In tender offers, the cornerstone of the program is establishing a value for common shares. Put simply, pricing is banded with the 409A valuation as the floor and the preferred stock valuation as the ceiling. Then, using public company comparables for revenue or earnings multiples, a price is set by applying these multiples to the private company’s forward projections.
Other factors to consider when calculating a price point:
- The degree of financial information disclosed by the company
- Financial performance of the business
- Probability of a sustained performance
- Probability of future preferred offerings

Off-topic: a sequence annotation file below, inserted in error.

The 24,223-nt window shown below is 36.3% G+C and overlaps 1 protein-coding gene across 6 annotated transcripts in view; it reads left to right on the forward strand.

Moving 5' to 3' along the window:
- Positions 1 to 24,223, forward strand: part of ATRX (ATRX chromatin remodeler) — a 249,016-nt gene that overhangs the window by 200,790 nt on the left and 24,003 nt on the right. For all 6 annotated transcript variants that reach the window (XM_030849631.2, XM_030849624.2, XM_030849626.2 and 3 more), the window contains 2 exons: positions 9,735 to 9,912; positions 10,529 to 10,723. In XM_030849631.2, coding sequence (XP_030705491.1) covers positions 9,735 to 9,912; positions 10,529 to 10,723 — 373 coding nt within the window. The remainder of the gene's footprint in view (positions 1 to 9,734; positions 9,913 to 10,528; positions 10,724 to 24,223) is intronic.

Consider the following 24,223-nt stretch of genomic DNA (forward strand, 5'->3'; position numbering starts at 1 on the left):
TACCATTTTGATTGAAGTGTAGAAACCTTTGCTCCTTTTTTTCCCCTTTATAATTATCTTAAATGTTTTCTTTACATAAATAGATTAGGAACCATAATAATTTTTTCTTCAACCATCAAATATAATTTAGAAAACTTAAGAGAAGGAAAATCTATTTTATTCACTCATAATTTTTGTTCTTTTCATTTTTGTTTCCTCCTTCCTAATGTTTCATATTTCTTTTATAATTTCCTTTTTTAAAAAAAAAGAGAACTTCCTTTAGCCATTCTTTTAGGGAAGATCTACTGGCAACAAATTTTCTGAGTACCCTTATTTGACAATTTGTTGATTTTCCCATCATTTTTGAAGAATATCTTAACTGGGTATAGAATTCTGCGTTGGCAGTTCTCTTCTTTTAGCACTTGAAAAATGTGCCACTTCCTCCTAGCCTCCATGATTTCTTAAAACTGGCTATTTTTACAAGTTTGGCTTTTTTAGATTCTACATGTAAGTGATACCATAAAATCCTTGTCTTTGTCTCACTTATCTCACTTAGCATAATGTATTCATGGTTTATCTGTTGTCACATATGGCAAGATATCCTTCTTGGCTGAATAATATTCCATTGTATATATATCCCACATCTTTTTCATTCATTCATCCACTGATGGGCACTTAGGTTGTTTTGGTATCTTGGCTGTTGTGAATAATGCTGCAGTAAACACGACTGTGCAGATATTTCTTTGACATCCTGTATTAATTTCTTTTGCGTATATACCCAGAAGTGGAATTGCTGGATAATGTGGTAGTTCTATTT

- The existence of liquidation preferences held by current investors (or possibility by future investors)
- Influence on the company 409A valuation
- Date of last 409A valuation
- Time since last 409A audit
- Likely time until IPO or other exit event
Regardless of where the price is set, there is the opportunity to enhance the seller’s overall price/share through various profit-sharing mechanisms. These are based upon multiple thresholds realized upon a successful liquidity event.
For transactions other than tender offers, prices are typically set between individual sellers and buyers.